For Huawei then, licensing may be critical to being able to gain some of the revenue it was hoping for when it invested billions into trying to build up the largest 5G SEP declaration patent portfolio. If it can’t sell hardware and software directly to US companies (other Western countries have been a bit more relaxed around banning Huawei from their 5G infrastructure) due to security concerns, it may as well try to license some of the underlying technology to these firms so that it can still get some money.

The difficulty with licensing deals is that the structures can be complicated. Software would probably not be trusted and would likely need extensive source code access and review to ensure that nothing untoward is occurring. Maintenance of software could be particularly problematic given this and the likelihood would be that some of these companies would likely want source code to be held in escrow in the event that relations broke down (whether between the two companies or at a governmental level) and they had to take over the development of systems themselves.

One off deals between Huawei and US firms meanwhile would likely mean that some of these US telcos would need ramp up staff levels in areas which they had previously outsourced to their technology providers, potentially hitting bottom lines. The point however of this is that it would only really make sense if the licensing of the tech along with any additional costs in terms of headcount etc came in at levels below what could be expected by purchasing from other (more expensive), Western providers such as Ericsson (STO:ERIC-B).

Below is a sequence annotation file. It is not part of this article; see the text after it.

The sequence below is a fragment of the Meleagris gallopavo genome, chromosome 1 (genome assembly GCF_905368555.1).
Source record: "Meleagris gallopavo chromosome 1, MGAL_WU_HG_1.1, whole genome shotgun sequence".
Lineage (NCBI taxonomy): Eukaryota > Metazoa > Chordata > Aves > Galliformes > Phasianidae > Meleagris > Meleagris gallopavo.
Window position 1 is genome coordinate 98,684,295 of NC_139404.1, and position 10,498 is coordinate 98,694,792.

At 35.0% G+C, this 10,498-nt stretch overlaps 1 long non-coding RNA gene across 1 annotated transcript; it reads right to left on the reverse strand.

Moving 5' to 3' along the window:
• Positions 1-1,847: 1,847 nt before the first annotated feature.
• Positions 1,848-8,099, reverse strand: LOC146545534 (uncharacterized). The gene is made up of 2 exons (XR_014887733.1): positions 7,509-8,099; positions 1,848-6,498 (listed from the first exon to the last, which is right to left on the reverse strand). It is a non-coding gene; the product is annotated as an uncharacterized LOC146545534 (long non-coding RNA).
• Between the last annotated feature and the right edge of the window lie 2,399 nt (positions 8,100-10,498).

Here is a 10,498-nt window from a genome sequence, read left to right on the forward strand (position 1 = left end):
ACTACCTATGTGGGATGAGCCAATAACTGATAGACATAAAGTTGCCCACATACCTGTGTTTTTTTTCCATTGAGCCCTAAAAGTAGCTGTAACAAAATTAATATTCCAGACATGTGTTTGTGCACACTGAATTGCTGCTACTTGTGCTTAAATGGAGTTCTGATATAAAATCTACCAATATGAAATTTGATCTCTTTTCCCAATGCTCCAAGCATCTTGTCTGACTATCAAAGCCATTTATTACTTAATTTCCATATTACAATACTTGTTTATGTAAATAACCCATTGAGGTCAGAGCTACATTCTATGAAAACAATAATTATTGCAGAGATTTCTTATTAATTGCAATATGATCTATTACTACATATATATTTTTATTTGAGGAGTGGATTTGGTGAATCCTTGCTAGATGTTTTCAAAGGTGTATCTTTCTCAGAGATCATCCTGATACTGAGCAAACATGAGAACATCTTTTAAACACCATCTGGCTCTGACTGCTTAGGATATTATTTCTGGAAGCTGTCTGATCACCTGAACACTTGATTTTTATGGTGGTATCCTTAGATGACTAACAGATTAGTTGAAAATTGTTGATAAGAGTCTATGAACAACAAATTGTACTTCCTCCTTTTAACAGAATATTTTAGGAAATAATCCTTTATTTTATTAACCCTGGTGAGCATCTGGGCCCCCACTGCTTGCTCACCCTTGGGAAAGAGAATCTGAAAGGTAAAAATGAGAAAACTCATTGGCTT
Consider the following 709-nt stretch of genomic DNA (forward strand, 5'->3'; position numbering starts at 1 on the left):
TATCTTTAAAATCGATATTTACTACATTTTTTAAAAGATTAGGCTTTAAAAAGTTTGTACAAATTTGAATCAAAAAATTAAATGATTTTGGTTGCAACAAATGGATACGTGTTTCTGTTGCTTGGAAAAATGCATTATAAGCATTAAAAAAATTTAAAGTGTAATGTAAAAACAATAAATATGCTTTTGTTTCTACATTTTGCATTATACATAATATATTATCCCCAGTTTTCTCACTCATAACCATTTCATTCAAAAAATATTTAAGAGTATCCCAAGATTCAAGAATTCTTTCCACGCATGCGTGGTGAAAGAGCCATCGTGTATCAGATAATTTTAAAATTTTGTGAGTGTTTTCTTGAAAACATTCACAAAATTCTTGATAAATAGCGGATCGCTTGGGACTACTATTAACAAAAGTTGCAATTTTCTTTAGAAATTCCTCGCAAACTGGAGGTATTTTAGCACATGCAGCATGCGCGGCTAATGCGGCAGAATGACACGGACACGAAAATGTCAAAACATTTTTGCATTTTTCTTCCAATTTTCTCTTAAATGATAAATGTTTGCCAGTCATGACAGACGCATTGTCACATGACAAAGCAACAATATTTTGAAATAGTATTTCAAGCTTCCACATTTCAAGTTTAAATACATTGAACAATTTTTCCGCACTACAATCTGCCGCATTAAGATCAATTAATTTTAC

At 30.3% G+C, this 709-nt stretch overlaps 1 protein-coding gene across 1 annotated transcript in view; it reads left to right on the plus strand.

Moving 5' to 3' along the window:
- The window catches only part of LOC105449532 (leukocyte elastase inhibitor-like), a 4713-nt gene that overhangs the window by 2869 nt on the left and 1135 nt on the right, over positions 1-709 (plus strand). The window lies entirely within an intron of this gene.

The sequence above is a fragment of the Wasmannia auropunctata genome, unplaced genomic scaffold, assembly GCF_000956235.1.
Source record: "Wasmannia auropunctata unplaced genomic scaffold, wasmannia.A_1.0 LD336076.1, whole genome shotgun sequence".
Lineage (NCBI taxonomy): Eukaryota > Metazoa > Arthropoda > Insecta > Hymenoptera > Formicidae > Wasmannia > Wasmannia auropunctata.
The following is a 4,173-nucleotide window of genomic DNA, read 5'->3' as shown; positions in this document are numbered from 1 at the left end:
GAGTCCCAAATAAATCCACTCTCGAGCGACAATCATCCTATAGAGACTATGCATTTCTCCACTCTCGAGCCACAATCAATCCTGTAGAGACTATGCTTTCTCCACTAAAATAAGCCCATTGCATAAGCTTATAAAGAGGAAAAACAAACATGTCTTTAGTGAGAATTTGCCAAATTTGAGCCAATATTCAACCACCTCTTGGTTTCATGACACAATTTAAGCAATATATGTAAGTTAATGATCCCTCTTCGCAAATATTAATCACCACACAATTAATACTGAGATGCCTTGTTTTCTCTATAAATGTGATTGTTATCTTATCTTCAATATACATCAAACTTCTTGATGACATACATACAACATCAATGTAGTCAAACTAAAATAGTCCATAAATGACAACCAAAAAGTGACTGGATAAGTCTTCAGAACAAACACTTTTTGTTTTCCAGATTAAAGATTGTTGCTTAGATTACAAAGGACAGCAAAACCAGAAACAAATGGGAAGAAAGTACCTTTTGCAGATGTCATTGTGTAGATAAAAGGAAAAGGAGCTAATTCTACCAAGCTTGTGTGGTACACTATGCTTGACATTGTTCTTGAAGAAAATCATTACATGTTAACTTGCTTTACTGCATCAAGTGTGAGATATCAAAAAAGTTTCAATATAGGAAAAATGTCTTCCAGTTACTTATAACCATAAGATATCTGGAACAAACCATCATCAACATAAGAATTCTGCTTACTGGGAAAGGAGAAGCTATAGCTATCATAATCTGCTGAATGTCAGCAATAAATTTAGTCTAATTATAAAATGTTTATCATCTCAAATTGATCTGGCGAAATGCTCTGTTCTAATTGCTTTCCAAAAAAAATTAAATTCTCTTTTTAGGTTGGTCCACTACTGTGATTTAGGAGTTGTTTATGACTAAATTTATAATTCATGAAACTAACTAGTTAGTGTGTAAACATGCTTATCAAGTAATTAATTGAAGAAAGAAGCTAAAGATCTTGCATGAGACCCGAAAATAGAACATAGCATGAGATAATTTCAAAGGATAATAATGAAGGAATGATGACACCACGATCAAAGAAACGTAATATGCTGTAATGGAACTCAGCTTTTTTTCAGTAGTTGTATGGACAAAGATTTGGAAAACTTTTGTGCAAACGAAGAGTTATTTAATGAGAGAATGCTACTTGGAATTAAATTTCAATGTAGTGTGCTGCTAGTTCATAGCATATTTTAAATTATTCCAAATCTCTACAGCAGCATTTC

Is Huawei Really a Security Threat?

One of the surprising turns in the trade war was how quickly ZTE went from being classified as a security threat and being on the entity list to being removed from the entity list and granted access to American technology again as part of trade war negotiations. Republicans were none too pleased with President Trump for this when it occurred (as we covered here) and noises have been made repeatedly that even in the event of a wide-ranging trade deal between the US and China, Huawei should still remain on the entity list given concerns around the access many feel it would have no choice but to grant the Chinese government to Western telecoms networks.

As we wrote in June (here), Huawei has been pursuing revenues from other methods than selling technology. It asked Verizon (NYSE:VZ) for $1 billion for using Huawei patented technology in its core networks and other technologies. It seems likely that Verizon is one of the companies which a licensing deal is being discussed with and I wouldn’t be surprised if AT&T (NYSE:T) and Sprint (NYSE:S) as some of the largest US telecoms providers are also in discussions with the firm.

Huawei has repeatedly denied that it does or would give the Chinese government access to Western networks employing its technology and if a trade deal between the US and China sees Huawei being removed from the entity list, it would imply that President Trump’s administration believes that too, or at least that other concerns around a trade deal are seen as more material than any possible national security threat. It’s hard to imagine what could possibly trump a national security threat in trade negotiations but cynics may cite a trade deal leading to further economic growth in light of slowing global economic activity in the run up to a US election as a possible cause.

As ever, we’ll be following the story as it unfolds.